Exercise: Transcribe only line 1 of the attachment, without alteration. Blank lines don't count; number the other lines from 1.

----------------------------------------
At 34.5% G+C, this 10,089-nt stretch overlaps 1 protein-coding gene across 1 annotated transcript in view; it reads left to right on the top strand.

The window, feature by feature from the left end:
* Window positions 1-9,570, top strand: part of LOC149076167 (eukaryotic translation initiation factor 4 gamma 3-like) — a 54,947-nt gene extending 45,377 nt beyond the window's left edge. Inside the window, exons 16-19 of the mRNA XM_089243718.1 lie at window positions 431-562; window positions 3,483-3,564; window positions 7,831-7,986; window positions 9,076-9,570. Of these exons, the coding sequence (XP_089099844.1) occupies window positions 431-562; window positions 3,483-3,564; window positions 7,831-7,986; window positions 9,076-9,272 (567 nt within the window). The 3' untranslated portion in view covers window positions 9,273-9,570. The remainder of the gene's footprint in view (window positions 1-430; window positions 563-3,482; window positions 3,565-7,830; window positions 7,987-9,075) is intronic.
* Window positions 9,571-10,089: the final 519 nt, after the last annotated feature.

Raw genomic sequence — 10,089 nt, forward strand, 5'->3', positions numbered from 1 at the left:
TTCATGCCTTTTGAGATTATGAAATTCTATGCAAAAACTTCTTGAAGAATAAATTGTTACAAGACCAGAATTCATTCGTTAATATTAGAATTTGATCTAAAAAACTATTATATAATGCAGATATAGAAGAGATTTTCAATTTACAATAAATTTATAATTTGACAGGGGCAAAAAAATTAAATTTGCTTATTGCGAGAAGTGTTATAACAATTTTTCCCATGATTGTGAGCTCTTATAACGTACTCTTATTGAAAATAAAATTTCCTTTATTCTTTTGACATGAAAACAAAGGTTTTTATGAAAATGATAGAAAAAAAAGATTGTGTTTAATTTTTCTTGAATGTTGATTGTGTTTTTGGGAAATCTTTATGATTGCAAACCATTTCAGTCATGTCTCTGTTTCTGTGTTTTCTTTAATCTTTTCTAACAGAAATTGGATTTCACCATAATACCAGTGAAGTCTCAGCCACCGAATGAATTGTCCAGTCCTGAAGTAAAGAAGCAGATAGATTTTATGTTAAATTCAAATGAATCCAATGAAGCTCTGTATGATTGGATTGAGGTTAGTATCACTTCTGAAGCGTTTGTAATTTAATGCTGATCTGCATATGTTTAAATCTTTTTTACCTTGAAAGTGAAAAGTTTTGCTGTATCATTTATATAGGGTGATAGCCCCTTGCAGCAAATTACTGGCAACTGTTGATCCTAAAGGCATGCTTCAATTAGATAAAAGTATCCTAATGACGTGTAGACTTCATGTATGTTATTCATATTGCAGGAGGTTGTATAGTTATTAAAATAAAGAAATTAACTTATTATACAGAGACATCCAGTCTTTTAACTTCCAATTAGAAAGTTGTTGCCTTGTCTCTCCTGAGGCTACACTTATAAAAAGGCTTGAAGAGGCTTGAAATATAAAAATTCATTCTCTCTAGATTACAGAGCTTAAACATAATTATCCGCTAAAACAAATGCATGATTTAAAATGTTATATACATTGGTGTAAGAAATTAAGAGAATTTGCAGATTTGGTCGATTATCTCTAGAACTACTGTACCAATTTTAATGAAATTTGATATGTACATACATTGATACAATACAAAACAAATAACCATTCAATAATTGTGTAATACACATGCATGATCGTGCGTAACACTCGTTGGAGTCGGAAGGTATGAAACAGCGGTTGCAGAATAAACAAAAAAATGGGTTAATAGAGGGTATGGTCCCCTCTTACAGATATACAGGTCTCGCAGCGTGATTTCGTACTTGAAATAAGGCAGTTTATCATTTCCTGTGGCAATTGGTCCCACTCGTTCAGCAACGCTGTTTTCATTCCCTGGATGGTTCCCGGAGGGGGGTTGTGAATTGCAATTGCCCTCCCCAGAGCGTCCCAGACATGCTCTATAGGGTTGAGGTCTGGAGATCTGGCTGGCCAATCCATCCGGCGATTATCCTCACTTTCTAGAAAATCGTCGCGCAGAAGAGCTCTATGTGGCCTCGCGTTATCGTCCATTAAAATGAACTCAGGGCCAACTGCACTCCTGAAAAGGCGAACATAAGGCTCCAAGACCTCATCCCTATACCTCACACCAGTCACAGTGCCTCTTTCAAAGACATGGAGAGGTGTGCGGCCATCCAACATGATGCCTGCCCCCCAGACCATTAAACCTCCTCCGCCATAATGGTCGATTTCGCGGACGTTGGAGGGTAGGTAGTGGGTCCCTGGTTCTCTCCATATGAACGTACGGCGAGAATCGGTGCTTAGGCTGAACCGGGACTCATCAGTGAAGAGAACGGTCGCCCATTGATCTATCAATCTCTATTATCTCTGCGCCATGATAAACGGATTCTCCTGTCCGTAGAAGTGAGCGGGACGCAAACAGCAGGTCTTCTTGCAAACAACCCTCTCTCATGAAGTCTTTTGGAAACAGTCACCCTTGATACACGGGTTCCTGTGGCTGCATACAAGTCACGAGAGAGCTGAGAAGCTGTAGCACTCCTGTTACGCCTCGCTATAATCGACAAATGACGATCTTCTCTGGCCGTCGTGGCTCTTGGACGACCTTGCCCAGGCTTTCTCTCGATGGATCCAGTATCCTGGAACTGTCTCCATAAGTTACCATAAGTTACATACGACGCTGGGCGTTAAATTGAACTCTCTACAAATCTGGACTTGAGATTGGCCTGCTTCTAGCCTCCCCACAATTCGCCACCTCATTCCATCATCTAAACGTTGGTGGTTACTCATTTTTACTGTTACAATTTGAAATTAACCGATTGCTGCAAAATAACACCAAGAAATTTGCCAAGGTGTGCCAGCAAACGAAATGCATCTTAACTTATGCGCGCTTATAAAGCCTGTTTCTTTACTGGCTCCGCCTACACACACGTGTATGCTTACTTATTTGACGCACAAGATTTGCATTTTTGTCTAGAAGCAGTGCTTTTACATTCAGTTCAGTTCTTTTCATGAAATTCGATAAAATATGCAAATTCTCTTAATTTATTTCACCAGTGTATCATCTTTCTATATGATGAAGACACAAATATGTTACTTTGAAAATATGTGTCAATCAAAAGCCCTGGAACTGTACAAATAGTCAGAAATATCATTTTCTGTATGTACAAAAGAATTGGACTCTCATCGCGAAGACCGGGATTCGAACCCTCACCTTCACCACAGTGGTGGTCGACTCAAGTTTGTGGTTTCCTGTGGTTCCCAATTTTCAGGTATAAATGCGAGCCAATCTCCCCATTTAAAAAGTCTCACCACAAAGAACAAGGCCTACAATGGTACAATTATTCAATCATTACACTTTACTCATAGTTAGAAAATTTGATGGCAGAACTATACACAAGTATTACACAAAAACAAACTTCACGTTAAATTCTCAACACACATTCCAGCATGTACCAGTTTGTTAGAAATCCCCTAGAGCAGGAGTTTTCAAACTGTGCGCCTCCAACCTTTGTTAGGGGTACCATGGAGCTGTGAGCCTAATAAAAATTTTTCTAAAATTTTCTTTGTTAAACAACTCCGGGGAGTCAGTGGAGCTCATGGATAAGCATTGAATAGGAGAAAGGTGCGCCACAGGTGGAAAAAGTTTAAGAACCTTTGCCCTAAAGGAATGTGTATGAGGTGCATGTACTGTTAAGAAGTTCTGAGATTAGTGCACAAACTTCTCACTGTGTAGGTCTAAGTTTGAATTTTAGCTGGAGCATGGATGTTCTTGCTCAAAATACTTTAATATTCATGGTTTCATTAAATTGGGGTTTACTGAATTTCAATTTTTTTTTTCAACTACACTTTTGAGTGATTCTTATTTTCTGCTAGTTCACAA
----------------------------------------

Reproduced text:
At 34.5% G+C, this 10,089-nt stretch overlaps 1 protein-coding gene across 1 annotated transcript in view; it reads left to right on the top strand.